Our Throwaway Society

Manufacturers have multiple reasons for limiting repair options. One is to profit from shorter obsolescence cycles by making it almost as cheap to replace an older product as to have it repaired. “If you can’t repair stuff, you’re forced to participate in the throwaway market,” says Gay Gordon-Byrne, executive director of the Repair Assn.

Source: How Apple and other manufacturers attack your right to repair their products – Los Angeles Times

As much as I love my Apple devices, this makes me angry considering I just shipped my mother’s phone back to her in New York instead of buying her the new phone the Apple Store employee suggested I do since she’s on my family data plan.

You see, two years ago, after finding out that my mother was paying over $200 for an outdated Android phone and a tablet with a data plan she never used (that another Verizon employee just signed her up for another year after she asked them to cancel it), my older brother and I signed her up as part of my family plan to cut down on her expenses. As a result, my mother inherited my iPhone 6Plus 64GB* while I inherited my brother’s 6Plus 124GB after he upgraded to the 7, then the X and now the XS.

Now before someone assumes that my iPhone was really old, I work from home which means my phone doesn’t get as much action if I worked outside. I use my laptop way more than anything while my iPhone and iPad are there for me to follow up on things after the laptop is turned off.

But because I’m the main holder of the family cellular account and my mother knows nothing about smartphones, I set it up for her first and then mailed it to her. Well, last month, she told me that her phone could no longer hold a charge and that every time she inserted the charger, it would not charge at all until finally, the phone died.

Unable to help her over the phone, I suggested she take it to the Apple store because maybe the phone just needed a new battery and they supposedly* have this new plan where they’d replace the battery for certain models for free until the end of the year.

So she did and they barely even looked at it and told her that everything was working fine and then they gave it back to her. Two days later, she told me that the phone refused to hold a charge at all and now it was dead again. My brother bought her a set of new cables and she said it worked for a day and then it stopped. So I suggested she take it back to the Apple Store and really have them look at it this time.

Well, they told her that too bad, the phone was dead and that she should just buy an iPhone 7 because it was “on sale for $500.”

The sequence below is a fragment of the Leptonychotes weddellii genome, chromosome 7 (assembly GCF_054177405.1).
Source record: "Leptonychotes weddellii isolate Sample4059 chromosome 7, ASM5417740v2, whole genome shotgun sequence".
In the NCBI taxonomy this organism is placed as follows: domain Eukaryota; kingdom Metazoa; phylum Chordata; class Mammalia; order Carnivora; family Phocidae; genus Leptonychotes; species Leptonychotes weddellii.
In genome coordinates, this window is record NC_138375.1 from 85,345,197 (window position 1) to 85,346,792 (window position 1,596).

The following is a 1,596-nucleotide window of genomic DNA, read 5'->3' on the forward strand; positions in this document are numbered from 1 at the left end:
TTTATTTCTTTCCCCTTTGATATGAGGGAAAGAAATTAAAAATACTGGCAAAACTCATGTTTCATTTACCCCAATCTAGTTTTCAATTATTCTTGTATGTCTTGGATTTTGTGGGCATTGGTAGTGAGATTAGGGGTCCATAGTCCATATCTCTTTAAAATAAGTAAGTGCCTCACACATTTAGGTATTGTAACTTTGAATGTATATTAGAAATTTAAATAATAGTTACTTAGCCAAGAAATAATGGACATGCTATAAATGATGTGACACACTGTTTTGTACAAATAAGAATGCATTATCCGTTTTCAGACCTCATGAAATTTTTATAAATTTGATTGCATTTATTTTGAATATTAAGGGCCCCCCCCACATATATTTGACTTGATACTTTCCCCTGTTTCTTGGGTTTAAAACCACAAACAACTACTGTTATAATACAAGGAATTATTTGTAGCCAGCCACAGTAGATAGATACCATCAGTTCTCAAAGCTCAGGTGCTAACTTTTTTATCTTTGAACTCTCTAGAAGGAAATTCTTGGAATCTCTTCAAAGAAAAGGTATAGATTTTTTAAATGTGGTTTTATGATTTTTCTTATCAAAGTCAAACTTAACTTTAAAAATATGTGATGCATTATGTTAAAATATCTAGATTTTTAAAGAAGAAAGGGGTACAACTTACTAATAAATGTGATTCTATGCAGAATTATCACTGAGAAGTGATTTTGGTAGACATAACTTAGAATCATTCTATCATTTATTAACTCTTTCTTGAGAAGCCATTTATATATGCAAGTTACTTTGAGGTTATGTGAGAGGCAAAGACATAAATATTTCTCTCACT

“Did they even plug it in?”

“I don’t know. They just said I should just upgrade to the iPhone 7. So can I get a new phone so I won’t have any more problems?”

I told her I’d think about it but in the meantime, I asked her to mail the iPhone 6plus back to me so I could “trade it in for a new one.”

Well, as soon as I got it and charged it (yes, it held the charge just fine), I figured out what was wrong right away.

IMG_7460Turns out, I didn’t turn off the option to automatically download apps and music to the device. So all the apps I was buying for my device or my son’s were being automatically downloaded to her phone until it became too slow, something the people at the Apple Store couldn’t be bothered to figure out because they’d rather sell my mother a new phone.

“How come the Apple Store people didn’t figure that out the two times I brought it there?” she asked me yesterday when I told her that her phone was in perfect working order. “You mean to tell me that you know more about phones than they do?”

“No, Mom, I don’t know more about phones than they do but their job is to sell you a brand new phone, not lift a finger to even look at what’s wrong with your phone,” I replied. “That’s why you’ve told me four times now that the iPhone 7 is on sale for $500.”

I could go on and on about this whole thing but I guess this is the wave of the future. We’ve become a throwaway society, where nothing gets fixed or upgraded anymore because companies like Apple would rather you throw away your “broken” device and a new one. Or they make it next to impossible to have your existing device repairable.

I’m sure if my mother was still in charge of her phone plan, she’d have whipped out her credit card and gotten herself that iPhone 7 and still not know how to work the damn thing because that wasn’t the problem, to begin with. It’s just sad and laughable that to fix her phone, she had to ship it across the country to me and after a few presses of a button, I fixed it and sent it back to her.

*I really don’t believe they have this plan, tbh, and if they do, it’s begrudgingly with the hope that they can talk the customers to upgrading to the latest phone instead like they did to my mother.

 

 

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